ThermoPlastics

(PVC/TPO)-The most common thermoplastic roof membranes are PVC and TPO. The following provides general descriptions of these two systems.

Polyvinyl Chloride (PVC)

PVC sheets are produced by calendaring, spread coating or extruding, and typically are reinforced with polyester or glass-fiber mats or scrim. PVC sheets contain plasticizers and stabilizers, as well as other additives to impart flexibility and achieve other desired physical properties. Some membranes are available with nonwoven fleece backing adhered to the underside of a sheet.

  • Sheet widths range from 6 feet to 12 feet wide.
  • Sheets are typically 45 mils to 90 mils thick.
  • Seams are sealed by heat or chemical welding.
  • PVC membranes are produced in numerous colors, though gray and white are the most common.

PROS

  • Strength

PVC roofs are very strong. The American Society of Testing and Materials (ASTM) requires a minimum breaking strength of 200 pounds per inch. All the ones I’ve worked with have a minimum breaking strength of 350 lbs/in. That probably doesn’t mean much to you, the reader, but trust me, it’s strong.

  • Chemical resistance

Chemicals on a roof are not uncommon on top of manufacturing facilities and restaurants. PVC roofs are very resistant to chemical damage. Animal fat from grease vents on restaurants can damage an asphalt-based roof and some other single-ply roofs, but it won’t hurt a PVC roof.

  • Fire resistance

PVC roofs have a good fire-resistance rating. This can be intensified by using different types of roof insulation under the PVC.

  • Wind resistance

Because of their strength and different types of installation procedures, PVC roofs have great wind uplift resistance. This is important if you live a high wind area like along coasts, in Amarillo or Chicago or the High Plains of Eastern New Mexico, or have a high-rise building.

  • Ease of installation

Compared to asphalt-based roofing, PVC roofs are easy to install. There is no kettle, there are no torches, all the corner pieces, pipe flashings, and several other flashing components are pre-made, thereby easily installed. There are a lot less seams with PVC roofs that with asphalt-based roofs, too. However, the seams take more time to deal with.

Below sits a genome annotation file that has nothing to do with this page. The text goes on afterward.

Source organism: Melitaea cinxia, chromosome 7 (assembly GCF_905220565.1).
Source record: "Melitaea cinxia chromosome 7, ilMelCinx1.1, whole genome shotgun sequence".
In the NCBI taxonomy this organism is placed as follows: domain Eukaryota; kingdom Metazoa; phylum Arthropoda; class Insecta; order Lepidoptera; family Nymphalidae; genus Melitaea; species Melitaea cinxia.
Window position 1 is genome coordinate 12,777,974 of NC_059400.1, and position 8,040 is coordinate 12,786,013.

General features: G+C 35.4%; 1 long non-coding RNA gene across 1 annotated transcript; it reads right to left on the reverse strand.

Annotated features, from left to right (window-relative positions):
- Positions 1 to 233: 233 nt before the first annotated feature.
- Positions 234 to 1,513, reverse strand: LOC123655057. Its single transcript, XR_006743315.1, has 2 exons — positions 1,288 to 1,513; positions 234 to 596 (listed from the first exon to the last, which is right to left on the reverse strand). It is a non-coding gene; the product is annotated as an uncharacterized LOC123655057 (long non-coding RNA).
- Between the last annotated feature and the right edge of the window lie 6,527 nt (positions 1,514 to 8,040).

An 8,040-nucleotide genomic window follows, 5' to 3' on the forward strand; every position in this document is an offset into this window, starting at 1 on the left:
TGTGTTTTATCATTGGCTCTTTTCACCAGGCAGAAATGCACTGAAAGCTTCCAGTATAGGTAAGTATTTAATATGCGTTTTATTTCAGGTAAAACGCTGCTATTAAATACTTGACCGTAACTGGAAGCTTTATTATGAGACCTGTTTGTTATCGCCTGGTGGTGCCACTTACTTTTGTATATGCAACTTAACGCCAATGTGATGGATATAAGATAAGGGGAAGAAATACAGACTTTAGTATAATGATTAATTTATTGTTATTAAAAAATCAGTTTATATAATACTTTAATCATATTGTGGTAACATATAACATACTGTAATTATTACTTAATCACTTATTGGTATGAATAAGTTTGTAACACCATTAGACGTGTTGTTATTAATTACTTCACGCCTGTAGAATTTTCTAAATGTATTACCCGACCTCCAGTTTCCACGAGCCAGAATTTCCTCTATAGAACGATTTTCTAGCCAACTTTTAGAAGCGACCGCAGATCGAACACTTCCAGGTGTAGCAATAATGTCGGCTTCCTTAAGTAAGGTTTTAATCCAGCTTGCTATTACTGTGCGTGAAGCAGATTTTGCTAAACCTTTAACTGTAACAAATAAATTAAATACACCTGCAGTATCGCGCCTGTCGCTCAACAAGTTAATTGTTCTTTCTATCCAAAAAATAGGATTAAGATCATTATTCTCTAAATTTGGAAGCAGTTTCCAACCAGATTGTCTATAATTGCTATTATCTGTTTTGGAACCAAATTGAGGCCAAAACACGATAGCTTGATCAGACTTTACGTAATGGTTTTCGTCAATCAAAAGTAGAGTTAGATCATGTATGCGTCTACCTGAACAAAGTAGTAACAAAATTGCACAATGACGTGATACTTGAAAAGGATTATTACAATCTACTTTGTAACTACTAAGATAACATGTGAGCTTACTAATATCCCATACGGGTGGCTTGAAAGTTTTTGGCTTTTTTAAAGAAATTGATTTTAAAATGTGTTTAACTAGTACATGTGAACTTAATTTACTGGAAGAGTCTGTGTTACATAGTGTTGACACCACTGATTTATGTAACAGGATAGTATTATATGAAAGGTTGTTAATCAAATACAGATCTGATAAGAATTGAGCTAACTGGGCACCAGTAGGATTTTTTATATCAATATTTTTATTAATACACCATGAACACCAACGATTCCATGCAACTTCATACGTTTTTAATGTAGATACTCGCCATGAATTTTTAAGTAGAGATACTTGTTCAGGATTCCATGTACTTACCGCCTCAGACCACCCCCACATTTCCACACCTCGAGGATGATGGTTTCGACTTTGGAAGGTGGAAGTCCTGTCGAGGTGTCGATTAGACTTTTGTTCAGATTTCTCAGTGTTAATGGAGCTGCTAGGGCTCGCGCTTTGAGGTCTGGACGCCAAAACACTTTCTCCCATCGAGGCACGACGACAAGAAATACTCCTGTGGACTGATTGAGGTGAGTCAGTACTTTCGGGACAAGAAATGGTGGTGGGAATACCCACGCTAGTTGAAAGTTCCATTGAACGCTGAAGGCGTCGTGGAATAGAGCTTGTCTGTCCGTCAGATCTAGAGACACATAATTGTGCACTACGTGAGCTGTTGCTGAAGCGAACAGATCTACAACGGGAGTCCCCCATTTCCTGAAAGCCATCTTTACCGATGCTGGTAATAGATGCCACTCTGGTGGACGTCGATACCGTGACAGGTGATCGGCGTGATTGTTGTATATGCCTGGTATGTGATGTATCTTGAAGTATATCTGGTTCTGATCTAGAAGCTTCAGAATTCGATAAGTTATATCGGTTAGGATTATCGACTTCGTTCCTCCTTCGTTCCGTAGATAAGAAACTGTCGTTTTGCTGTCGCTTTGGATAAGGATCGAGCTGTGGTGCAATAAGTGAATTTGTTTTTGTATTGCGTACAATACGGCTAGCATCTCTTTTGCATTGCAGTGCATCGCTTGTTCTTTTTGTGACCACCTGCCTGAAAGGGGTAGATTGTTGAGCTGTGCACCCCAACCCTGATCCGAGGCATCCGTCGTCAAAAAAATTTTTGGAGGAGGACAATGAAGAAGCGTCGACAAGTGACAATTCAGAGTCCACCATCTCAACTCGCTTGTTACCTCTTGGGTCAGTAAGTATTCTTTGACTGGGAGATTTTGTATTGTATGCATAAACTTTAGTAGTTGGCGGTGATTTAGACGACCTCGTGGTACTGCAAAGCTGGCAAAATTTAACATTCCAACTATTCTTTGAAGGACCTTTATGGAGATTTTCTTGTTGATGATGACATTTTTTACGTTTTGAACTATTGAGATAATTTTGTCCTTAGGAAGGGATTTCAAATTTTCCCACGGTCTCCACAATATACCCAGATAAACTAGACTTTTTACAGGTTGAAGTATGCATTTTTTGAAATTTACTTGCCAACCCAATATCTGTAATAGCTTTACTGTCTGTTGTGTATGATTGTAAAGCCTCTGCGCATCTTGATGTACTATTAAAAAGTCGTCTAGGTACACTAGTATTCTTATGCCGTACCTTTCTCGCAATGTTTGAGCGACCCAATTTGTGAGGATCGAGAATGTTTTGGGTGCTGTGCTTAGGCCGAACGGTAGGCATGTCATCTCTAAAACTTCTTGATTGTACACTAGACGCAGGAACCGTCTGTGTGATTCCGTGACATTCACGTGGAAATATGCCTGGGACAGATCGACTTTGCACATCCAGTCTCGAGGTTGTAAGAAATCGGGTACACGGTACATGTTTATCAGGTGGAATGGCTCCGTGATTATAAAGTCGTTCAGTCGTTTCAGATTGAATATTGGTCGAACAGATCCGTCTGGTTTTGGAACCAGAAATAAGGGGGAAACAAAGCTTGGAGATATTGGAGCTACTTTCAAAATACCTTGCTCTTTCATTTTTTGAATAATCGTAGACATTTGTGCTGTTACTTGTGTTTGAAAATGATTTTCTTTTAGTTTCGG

CONS

  • Thickness

PVC roofs are roughly as thick as other single-ply roofs, but not nearly as thick as asphalt-based roof systems. This makes them more susceptible to damage. If you have heavy foot traffic on your roof, then you may want to consider an asphalt-based roof.

  • Slick

All roofs can be slick, but PVC roofs can be very slick. You have to be carefully when you walk, especially if the roof is wet.

  • Plasticizer leaching

The plasticizers in PVC roofs will leach out over time, meaning they won’t last forever. However, the plasticizer technology has greatly improved and you can get a high quality roof if you buy a PVC roof.

  • Shrinking over time

This probably has to do with the previous item, but PVC roofs can stretch or shrink over time (mostly shrink). This causes roof failure. It’s not something that usually happens right away, it takes years and years. You just need to keep an eye on the roof. Usually, the bigger the roof, the greater the severity of the problem because they’re only going to shrink a certain amount.
PVC and TPO roof membranes can be installed fully adhered, mechanically attached or ballasted. Most PVC and TPO membranes do not receive surfacing. Our manufactures, Firestone, and Versico offer total system warranties ranging from 5 to 30 years depending on system type, material thickness and Factory Mutual (FM), and Underwriters Laboratories (UL) ratings.

 
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